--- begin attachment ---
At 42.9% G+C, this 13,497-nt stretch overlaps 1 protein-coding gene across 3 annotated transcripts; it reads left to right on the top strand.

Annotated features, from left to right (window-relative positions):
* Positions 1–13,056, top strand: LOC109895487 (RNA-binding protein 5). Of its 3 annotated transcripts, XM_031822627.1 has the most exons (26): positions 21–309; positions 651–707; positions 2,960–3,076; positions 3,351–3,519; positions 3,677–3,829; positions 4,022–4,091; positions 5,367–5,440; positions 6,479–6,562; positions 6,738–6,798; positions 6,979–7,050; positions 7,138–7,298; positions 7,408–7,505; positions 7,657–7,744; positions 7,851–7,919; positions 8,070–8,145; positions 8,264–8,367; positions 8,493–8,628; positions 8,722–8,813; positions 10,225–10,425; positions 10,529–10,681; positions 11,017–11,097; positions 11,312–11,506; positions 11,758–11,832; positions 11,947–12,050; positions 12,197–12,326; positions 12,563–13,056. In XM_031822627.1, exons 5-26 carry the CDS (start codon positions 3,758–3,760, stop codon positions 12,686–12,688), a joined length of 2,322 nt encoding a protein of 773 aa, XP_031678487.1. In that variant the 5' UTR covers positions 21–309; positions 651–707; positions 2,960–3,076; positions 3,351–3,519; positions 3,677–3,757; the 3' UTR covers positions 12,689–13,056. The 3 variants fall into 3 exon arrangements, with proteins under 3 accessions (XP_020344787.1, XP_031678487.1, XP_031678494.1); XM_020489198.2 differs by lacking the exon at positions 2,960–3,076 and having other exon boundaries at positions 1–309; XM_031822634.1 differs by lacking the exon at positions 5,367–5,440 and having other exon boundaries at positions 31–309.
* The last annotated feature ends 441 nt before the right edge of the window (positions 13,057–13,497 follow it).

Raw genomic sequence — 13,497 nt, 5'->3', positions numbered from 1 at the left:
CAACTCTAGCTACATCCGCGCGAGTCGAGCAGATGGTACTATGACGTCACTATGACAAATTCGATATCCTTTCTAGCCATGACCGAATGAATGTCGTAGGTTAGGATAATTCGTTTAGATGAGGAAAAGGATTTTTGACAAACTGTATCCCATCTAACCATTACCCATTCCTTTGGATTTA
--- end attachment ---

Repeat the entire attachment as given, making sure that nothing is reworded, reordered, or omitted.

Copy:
At 42.9% G+C, this 13,497-nt stretch overlaps 1 protein-coding gene across 3 annotated transcripts; it reads left to right on the top strand.

Annotated features, from left to right (window-relative positions):
* Positions 1–13,056, top strand: LOC109895487 (RNA-binding protein 5). Of its 3 annotated transcripts, XM_031822627.1 has the most exons (26): positions 21–309; positions 651–707; positions 2,960–3,076; positions 3,351–3,519; positions 3,677–3,829; positions 4,022–4,091; positions 5,367–5,440; positions 6,479–6,562; positions 6,738–6,798; positions 6,979–7,050; positions 7,138–7,298; positions 7,408–7,505; positions 7,657–7,744; positions 7,851–7,919; positions 8,070–8,145; positions 8,264–8,367; positions 8,493–8,628; positions 8,722–8,813; positions 10,225–10,425; positions 10,529–10,681; positions 11,017–11,097; positions 11,312–11,506; positions 11,758–11,832; positions 11,947–12,050; positions 12,197–12,326; positions 12,563–13,056. In XM_031822627.1, exons 5-26 carry the CDS (start codon positions 3,758–3,760, stop codon positions 12,686–12,688), a joined length of 2,322 nt encoding a protein of 773 aa, XP_031678487.1. In that variant the 5' UTR covers positions 21–309; positions 651–707; positions 2,960–3,076; positions 3,351–3,519; positions 3,677–3,757; the 3' UTR covers positions 12,689–13,056. The 3 variants fall into 3 exon arrangements, with proteins under 3 accessions (XP_020344787.1, XP_031678487.1, XP_031678494.1); XM_020489198.2 differs by lacking the exon at positions 2,960–3,076 and having other exon boundaries at positions 1–309; XM_031822634.1 differs by lacking the exon at positions 5,367–5,440 and having other exon boundaries at positions 31–309.
* The last annotated feature ends 441 nt before the right edge of the window (positions 13,057–13,497 follow it).

Raw genomic sequence — 13,497 nt, 5'->3', positions numbered from 1 at the left:
CAACTCTAGCTACATCCGCGCGAGTCGAGCAGATGGTACTATGACGTCACTATGACAAATTCGATATCCTTTCTAGCCATGACCGAATGAATGTCGTAGGTTAGGATAATTCGTTTAGATGAGGAAAAGGATTTTTGACAAACTGTATCCCATCTAACCATTACCCATTCCTTTGGATTTA